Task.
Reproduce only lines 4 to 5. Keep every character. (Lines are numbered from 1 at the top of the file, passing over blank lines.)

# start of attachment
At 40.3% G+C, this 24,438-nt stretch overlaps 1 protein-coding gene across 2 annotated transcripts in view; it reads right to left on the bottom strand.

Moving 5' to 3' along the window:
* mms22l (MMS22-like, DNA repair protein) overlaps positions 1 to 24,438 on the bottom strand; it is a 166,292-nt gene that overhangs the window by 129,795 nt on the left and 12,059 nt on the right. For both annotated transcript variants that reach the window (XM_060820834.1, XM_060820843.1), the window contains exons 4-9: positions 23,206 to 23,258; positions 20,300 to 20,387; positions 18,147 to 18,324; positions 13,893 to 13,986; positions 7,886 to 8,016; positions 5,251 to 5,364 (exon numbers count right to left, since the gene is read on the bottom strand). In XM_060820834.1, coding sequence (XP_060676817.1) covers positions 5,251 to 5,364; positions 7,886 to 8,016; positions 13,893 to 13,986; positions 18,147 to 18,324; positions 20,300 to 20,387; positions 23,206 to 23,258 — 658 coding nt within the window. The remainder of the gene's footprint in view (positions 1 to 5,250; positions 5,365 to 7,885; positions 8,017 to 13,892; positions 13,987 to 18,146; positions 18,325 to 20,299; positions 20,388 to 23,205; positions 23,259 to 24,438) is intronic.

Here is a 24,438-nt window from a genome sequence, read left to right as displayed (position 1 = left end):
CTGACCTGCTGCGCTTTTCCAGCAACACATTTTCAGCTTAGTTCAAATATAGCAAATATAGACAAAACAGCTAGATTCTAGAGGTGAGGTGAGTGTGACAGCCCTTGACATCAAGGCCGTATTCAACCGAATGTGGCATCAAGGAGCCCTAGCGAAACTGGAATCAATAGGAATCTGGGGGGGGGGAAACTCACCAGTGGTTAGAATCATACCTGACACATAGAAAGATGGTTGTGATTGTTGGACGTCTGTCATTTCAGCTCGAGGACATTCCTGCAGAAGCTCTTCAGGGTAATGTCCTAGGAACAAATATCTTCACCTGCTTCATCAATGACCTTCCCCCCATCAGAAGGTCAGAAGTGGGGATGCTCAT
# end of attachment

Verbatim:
Here is a 24,438-nt window from a genome sequence, read left to right as displayed (position 1 = left end):
CTGACCTGCTGCGCTTTTCCAGCAACACATTTTCAGCTTAGTTCAAATATAGCAAATATAGACAAAACAGCTAGATTCTAGAGGTGAGGTGAGTGTGACAGCCCTTGACATCAAGGCCGTATTCAACCGAATGTGGCATCAAGGAGCCCTAGCGAAACTGGAATCAATAGGAATCTGGGGGGGGGGAAACTCACCAGTGGTTAGAATCATACCTGACACATAGAAAGATGGTTGTGATTGTTGGACGTCTGTCATTTCAGCTCGAGGACATTCCTGCAGAAGCTCTTCAGGGTAATGTCCTAGGAACAAATATCTTCACCTGCTTCATCAATGACCTTCCCCCCATCAGAAGGTCAGAAGTGGGGATGCTCAT